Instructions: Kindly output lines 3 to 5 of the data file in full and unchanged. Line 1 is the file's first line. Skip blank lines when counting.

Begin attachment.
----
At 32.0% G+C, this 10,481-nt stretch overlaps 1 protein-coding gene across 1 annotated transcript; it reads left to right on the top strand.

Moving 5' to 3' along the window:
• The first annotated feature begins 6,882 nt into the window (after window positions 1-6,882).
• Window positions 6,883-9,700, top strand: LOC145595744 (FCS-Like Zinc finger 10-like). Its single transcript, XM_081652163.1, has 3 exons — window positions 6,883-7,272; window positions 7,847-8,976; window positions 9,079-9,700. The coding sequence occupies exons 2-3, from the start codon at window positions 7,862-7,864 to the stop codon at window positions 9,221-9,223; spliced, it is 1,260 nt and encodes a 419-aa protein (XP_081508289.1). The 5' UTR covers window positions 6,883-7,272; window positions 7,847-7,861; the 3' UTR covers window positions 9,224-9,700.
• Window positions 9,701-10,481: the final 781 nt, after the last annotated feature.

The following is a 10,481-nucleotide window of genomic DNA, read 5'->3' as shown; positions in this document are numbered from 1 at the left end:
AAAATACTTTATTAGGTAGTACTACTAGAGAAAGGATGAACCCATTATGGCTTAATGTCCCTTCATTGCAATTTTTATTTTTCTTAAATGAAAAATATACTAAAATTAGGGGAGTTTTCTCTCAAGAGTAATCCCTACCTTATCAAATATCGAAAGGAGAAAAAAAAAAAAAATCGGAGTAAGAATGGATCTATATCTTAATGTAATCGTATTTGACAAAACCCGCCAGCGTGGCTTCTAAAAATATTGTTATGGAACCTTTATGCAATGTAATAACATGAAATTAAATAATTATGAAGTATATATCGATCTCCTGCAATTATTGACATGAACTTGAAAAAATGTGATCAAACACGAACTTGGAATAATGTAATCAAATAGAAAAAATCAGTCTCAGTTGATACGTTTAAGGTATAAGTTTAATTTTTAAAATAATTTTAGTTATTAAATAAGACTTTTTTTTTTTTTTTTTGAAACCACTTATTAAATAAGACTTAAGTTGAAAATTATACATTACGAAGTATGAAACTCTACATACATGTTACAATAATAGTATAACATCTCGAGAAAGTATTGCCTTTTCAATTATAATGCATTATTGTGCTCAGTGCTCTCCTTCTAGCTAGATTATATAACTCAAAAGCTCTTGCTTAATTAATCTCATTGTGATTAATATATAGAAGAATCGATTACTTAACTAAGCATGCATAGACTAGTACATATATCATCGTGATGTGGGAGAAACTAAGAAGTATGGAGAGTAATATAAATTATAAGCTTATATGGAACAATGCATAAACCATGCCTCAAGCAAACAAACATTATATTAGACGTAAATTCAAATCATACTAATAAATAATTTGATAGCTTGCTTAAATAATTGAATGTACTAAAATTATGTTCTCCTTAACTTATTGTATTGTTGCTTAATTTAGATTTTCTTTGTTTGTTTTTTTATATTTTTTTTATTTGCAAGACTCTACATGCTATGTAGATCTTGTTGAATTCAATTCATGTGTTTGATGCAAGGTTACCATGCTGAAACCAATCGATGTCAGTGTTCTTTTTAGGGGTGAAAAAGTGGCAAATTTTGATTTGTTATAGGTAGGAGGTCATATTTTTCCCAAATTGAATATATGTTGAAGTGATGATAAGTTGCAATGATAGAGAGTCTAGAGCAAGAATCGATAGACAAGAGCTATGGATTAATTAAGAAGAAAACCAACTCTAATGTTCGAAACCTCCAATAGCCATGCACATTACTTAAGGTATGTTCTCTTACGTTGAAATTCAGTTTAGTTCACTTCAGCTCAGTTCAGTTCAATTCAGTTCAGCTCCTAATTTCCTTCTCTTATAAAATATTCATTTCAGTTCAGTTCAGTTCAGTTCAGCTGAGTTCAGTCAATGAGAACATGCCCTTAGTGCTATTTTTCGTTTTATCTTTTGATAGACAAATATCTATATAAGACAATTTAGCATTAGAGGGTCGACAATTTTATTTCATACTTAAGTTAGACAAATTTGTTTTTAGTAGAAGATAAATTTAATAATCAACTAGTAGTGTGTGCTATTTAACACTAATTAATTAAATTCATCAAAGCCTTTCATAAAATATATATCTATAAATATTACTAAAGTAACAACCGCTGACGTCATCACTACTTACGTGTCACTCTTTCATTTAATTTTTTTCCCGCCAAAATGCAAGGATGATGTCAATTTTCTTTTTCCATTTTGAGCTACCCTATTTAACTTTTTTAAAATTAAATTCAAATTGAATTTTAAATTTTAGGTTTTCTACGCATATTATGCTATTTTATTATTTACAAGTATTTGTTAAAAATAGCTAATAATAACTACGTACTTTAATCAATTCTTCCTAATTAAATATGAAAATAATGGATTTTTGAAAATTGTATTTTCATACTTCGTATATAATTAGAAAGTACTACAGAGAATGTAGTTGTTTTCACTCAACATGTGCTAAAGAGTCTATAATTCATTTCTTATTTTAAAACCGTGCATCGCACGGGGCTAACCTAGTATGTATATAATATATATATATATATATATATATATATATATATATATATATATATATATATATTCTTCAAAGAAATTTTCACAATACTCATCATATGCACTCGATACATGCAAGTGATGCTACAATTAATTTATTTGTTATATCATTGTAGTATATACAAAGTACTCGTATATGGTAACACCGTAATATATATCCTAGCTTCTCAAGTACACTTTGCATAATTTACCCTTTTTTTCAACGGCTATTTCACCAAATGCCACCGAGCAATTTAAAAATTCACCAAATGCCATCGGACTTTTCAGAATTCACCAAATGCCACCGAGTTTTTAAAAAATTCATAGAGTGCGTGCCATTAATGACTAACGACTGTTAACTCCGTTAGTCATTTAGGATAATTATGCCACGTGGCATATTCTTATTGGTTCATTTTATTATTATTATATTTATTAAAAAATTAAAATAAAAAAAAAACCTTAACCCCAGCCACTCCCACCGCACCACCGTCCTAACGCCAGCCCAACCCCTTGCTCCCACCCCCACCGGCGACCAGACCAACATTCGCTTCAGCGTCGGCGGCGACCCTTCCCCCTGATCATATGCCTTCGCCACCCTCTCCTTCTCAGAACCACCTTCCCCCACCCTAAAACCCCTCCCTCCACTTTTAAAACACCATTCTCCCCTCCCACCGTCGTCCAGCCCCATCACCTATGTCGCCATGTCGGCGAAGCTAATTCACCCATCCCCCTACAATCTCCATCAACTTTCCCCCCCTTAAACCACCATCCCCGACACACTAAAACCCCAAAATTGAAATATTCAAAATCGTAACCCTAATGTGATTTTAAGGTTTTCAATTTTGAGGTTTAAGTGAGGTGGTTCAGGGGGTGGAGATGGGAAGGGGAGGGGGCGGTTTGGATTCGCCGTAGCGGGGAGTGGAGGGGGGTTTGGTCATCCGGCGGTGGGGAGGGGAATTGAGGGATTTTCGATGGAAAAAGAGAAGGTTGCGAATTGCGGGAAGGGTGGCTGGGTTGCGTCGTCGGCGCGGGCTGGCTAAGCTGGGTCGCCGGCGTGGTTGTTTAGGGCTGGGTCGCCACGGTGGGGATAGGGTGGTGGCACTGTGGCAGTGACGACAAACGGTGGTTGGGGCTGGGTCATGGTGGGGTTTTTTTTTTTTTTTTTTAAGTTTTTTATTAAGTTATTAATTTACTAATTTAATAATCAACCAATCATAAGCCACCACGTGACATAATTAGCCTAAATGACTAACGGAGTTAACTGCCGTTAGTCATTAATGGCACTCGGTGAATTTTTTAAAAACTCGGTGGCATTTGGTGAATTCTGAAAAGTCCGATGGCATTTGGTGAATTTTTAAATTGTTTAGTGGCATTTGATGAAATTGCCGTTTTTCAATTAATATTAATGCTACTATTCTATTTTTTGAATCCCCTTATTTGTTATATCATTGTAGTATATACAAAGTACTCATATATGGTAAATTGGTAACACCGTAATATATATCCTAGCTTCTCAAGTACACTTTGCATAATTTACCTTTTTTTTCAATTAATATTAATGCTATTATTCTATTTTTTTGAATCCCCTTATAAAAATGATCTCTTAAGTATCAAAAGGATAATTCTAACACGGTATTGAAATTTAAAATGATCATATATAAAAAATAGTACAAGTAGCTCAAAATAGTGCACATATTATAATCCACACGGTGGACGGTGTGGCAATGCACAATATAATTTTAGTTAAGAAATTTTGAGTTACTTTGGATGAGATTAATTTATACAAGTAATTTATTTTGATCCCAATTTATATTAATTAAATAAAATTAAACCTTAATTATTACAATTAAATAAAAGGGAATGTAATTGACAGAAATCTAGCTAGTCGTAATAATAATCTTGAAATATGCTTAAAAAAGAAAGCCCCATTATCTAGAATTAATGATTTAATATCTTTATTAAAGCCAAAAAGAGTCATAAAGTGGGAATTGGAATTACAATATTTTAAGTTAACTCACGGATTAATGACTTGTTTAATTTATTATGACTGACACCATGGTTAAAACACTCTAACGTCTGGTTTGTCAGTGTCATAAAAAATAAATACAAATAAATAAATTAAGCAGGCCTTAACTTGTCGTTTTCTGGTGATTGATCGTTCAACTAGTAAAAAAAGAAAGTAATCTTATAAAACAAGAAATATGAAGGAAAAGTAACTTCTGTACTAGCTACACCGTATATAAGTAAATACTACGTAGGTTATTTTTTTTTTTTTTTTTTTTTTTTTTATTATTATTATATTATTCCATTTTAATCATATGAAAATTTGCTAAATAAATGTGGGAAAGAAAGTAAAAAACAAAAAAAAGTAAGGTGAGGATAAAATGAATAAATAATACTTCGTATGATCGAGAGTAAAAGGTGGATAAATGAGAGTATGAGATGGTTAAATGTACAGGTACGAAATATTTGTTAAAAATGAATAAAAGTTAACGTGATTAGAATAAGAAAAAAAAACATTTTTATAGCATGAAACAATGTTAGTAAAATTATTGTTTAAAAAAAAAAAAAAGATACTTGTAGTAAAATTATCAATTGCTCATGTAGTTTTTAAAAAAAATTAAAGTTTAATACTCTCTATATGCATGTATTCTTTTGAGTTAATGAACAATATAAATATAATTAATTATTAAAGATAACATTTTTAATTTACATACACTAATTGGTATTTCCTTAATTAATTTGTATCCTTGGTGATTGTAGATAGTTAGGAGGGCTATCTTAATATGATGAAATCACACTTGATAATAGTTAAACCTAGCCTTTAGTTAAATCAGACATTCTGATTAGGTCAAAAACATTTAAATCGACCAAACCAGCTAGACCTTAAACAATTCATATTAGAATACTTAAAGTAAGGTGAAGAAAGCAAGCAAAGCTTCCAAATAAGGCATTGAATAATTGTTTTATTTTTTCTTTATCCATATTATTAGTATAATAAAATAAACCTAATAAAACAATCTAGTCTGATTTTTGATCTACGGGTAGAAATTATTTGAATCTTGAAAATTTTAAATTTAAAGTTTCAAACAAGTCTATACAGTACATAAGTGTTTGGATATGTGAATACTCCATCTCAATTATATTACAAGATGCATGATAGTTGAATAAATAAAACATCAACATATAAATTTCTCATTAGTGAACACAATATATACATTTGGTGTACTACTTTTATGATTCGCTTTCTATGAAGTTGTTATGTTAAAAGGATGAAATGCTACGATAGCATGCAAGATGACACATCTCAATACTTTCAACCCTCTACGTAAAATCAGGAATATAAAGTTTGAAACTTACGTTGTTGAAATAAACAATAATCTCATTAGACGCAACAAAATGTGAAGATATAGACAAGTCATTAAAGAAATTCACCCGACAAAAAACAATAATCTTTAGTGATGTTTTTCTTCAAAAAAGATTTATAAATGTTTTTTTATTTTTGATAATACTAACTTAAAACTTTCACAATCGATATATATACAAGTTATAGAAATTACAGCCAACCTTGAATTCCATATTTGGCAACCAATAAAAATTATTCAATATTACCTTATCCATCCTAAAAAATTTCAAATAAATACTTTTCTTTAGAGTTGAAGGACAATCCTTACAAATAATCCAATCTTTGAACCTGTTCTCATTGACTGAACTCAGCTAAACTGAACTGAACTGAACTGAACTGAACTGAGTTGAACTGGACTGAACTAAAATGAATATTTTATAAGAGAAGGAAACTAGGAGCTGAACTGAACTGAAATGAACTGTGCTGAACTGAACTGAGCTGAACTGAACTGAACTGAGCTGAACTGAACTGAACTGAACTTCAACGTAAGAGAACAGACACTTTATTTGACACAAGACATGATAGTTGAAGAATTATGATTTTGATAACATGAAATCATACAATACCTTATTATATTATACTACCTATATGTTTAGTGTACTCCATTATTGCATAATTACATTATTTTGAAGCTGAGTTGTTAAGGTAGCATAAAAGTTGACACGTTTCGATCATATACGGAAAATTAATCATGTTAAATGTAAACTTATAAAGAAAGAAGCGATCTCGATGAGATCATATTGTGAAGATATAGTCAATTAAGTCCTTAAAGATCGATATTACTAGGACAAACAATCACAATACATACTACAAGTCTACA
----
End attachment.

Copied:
• The first annotated feature begins 6,882 nt into the window (after window positions 1-6,882).
• Window positions 6,883-9,700, top strand: LOC145595744 (FCS-Like Zinc finger 10-like). Its single transcript, XM_081652163.1, has 3 exons — window positions 6,883-7,272; window positions 7,847-8,976; window positions 9,079-9,700. The coding sequence occupies exons 2-3, from the start codon at window positions 7,862-7,864 to the stop codon at window positions 9,221-9,223; spliced, it is 1,260 nt and encodes a 419-aa protein (XP_081508289.1). The 5' UTR covers window positions 6,883-7,272; window positions 7,847-7,861; the 3' UTR covers window positions 9,224-9,700.
• Window positions 9,701-10,481: the final 781 nt, after the last annotated feature.